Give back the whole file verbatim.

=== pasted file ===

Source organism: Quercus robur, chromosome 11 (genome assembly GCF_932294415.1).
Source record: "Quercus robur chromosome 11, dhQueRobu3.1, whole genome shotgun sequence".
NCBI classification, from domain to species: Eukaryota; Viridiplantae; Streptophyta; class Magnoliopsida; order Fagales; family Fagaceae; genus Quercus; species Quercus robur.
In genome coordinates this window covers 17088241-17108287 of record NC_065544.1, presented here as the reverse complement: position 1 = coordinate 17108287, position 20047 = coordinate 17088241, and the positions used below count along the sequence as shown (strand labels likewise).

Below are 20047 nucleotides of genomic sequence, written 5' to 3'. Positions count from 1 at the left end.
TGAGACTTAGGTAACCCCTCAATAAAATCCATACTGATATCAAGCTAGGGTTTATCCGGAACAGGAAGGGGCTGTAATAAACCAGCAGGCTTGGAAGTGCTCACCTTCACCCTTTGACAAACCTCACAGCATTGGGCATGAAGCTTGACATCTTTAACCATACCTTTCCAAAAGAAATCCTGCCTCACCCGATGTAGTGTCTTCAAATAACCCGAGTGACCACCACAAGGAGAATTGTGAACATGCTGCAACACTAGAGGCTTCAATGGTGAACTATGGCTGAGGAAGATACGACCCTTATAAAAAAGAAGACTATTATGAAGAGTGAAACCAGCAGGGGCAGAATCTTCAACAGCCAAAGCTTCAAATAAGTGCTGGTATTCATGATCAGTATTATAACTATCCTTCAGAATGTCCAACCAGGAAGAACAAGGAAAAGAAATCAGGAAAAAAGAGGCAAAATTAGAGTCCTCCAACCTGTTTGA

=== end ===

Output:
Source organism: Quercus robur, chromosome 11 (genome assembly GCF_932294415.1).
Source record: "Quercus robur chromosome 11, dhQueRobu3.1, whole genome shotgun sequence".
NCBI classification, from domain to species: Eukaryota; Viridiplantae; Streptophyta; class Magnoliopsida; order Fagales; family Fagaceae; genus Quercus; species Quercus robur.
In genome coordinates this window covers 17088241-17108287 of record NC_065544.1, presented here as the reverse complement: position 1 = coordinate 17108287, position 20047 = coordinate 17088241, and the positions used below count along the sequence as shown (strand labels likewise).

Below are 20047 nucleotides of genomic sequence, written 5' to 3'. Positions count from 1 at the left end.
TGAGACTTAGGTAACCCCTCAATAAAATCCATACTGATATCAAGCTAGGGTTTATCCGGAACAGGAAGGGGCTGTAATAAACCAGCAGGCTTGGAAGTGCTCACCTTCACCCTTTGACAAACCTCACAGCATTGGGCATGAAGCTTGACATCTTTAACCATACCTTTCCAAAAGAAATCCTGCCTCACCCGATGTAGTGTCTTCAAATAACCCGAGTGACCACCACAAGGAGAATTGTGAACATGCTGCAACACTAGAGGCTTCAATGGTGAACTATGGCTGAGGAAGATACGACCCTTATAAAAAAGAAGACTATTATGAAGAGTGAAACCAGCAGGGGCAGAATCTTCAACAGCCAAAGCTTCAAATAAGTGCTGGTATTCATGATCAGTATTATAACTATCCTTCAGAATGTCCAACCAGGAAGAACAAGGAAAAGAAATCAGGAAAAAAGAGGCAAAATTAGAGTCCTCCAACCTGTTTGA